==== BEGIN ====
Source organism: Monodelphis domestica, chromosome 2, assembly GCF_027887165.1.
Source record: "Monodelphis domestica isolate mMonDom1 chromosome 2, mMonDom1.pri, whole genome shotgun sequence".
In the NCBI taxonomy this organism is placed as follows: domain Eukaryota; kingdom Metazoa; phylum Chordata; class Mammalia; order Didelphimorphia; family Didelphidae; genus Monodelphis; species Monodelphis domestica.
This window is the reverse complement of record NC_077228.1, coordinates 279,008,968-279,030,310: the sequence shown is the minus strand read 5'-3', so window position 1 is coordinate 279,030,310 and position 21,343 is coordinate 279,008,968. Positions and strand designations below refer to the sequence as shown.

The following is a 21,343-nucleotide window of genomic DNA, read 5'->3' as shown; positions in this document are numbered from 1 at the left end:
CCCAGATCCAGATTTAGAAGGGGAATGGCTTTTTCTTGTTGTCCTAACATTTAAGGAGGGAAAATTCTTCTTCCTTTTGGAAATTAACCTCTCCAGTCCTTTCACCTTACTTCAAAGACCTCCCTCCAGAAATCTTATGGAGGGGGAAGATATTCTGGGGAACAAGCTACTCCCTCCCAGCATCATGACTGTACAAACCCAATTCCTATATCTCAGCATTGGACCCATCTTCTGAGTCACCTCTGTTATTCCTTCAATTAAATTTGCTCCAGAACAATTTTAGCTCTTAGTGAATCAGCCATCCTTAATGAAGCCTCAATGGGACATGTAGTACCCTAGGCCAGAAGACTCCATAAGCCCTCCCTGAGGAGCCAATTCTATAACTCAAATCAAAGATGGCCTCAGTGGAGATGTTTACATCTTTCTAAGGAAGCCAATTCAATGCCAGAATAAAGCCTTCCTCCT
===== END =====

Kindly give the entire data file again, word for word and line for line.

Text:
Source organism: Monodelphis domestica, chromosome 2, assembly GCF_027887165.1.
Source record: "Monodelphis domestica isolate mMonDom1 chromosome 2, mMonDom1.pri, whole genome shotgun sequence".
In the NCBI taxonomy this organism is placed as follows: domain Eukaryota; kingdom Metazoa; phylum Chordata; class Mammalia; order Didelphimorphia; family Didelphidae; genus Monodelphis; species Monodelphis domestica.
This window is the reverse complement of record NC_077228.1, coordinates 279,008,968-279,030,310: the sequence shown is the minus strand read 5'-3', so window position 1 is coordinate 279,030,310 and position 21,343 is coordinate 279,008,968. Positions and strand designations below refer to the sequence as shown.

The following is a 21,343-nucleotide window of genomic DNA, read 5'->3' as shown; positions in this document are numbered from 1 at the left end:
CCCAGATCCAGATTTAGAAGGGGAATGGCTTTTTCTTGTTGTCCTAACATTTAAGGAGGGAAAATTCTTCTTCCTTTTGGAAATTAACCTCTCCAGTCCTTTCACCTTACTTCAAAGACCTCCCTCCAGAAATCTTATGGAGGGGGAAGATATTCTGGGGAACAAGCTACTCCCTCCCAGCATCATGACTGTACAAACCCAATTCCTATATCTCAGCATTGGACCCATCTTCTGAGTCACCTCTGTTATTCCTTCAATTAAATTTGCTCCAGAACAATTTTAGCTCTTAGTGAATCAGCCATCCTTAATGAAGCCTCAATGGGACATGTAGTACCCTAGGCCAGAAGACTCCATAAGCCCTCCCTGAGGAGCCAATTCTATAACTCAAATCAAAGATGGCCTCAGTGGAGATGTTTACATCTTTCTAAGGAAGCCAATTCAATGCCAGAATAAAGCCTTCCTCCT